Expressing position in RDF
bernard.vatant at mondeca.com
Tue Oct 14 01:25:29 PDT 2008
Have been lurking at this conversation so far. Some thoughts below,
about this very generic use case in science : how do you attach
measurement results to an object? Seems to me the scientific community
(at least its members involved in Semantic Web) should try and
standardize this at some point. I've been looking for relevant pointers
to people working on this in other domains (say e.g., Biology, Earth
sciences ...) without much success so far I'm afraid. Of course hoping
astronomers would be leaders in such a process :-)
> Although this works, it is very verbose for such a simple (!)
> statement. To sell this sort of stuff to end users, we really need a
> practical and succinct set of object properties that would allow me
> just to do:
> :MyObject a:rightAscension 134.556^^xsd:float
1 : "object properties" might be confusing in this conversation context.
I guess you mean "properties of objects", not "ObjectProperty" in the
OWL sense ... since actually your a:rightAscension would be a datatype
2 : With such shortcuts, you don't assert the coordinate reference J2000
and the unit, so it is implicit, which is not a good idea ... or you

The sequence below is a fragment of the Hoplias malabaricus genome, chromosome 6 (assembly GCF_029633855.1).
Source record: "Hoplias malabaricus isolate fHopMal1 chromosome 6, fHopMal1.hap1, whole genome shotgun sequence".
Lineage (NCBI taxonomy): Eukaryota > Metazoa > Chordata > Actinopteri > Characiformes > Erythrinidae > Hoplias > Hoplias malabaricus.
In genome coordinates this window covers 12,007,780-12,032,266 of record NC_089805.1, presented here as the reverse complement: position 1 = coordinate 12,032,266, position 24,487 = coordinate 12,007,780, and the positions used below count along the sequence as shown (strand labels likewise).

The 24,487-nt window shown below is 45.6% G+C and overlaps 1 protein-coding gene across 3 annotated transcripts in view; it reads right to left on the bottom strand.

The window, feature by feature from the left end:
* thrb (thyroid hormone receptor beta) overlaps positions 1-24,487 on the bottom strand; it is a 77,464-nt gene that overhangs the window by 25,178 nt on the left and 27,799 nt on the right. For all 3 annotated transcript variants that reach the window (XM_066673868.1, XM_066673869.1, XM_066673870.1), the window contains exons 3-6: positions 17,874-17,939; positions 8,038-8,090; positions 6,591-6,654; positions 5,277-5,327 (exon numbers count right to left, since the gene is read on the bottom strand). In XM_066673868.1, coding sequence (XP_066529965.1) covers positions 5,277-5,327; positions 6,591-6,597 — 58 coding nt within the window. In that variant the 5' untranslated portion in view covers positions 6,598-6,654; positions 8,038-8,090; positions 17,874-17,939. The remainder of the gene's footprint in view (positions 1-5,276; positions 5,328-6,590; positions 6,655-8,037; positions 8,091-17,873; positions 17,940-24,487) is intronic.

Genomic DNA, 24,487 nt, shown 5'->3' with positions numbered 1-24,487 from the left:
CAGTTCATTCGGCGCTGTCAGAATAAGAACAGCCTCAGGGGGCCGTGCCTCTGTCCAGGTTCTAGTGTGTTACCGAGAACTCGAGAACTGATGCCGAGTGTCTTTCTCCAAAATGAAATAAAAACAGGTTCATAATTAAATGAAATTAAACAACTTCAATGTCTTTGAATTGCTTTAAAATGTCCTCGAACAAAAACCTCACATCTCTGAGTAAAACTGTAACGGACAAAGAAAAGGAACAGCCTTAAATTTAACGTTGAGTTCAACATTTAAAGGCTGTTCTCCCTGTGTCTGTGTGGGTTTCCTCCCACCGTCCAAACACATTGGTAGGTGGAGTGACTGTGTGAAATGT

have to built-in the coordinate system and unit in the property ...
:MyObject a:rightAscensionJ2000In DecimalDegrees 134.556^^xsd:float
The problem with this is that it leads to a proliferation of properties,
and you can't in this case assert "properties of the property", such as
accuracy of the value, method of acquisition, and whatever relevant
description of the measure process ... Direct assertion is blurring the
fact that attaching a property-value pair to an object, in science, is
called a measurement, of which description must come along with the data
if those data want to be qualified as scientific data.
So it is not only a technical issue of representation, what is at stake
is what qualifies scientic data from simple property-value pairs. I
don't know which "end users" you have in mind, but there is a huge trend
in science outreach to hide all the data context to "simplify" the
presentation of data. See what I mean :-)
This is the local illustration of all the issues debated at length in
the Semantic Web community at large about trust, data quality etc.
Ed, for a simpler expression of your example, one can use nested blank
nodes for coordinates (it's indeed a typical use case of blank nodes)
and I don't think either asserting the class of those nodes is really
useful, nor specifying a URI. Merging or matching of such information
would in any case drill down to the values. OTOH, I added the precision
of the data, and some Dublin Core metadata on the measurement. Which is
not possible to add using the direct property on the object.
:MyStar a a:star;
_:b1 geo:hasCoordinate _:myRA.
_:b1 dc:source :MyCatalog
_:b1 dc:date "2008-10-14:00.00"
_:myRA a a:rightAscension;
>> On Oct 13, 2008, at 7:24 PM, Ed Shaya wrote:
>>> Here is "MyStar has a J2000 RA of 34.5343 degrees, it would be
>>> something like this in N3:
>>> :MyStar a a:star;
>>> ivoa:hasPosition :MyCoordinates.
>>> :MyCoordinates a
>>> geo:hasCoordinate :myRA.
>>> :MyRA a a:rightAscension;
>>> q:hasFloat 34.5343^^xsd:float;
>>> q:hasUnits ui:degree.
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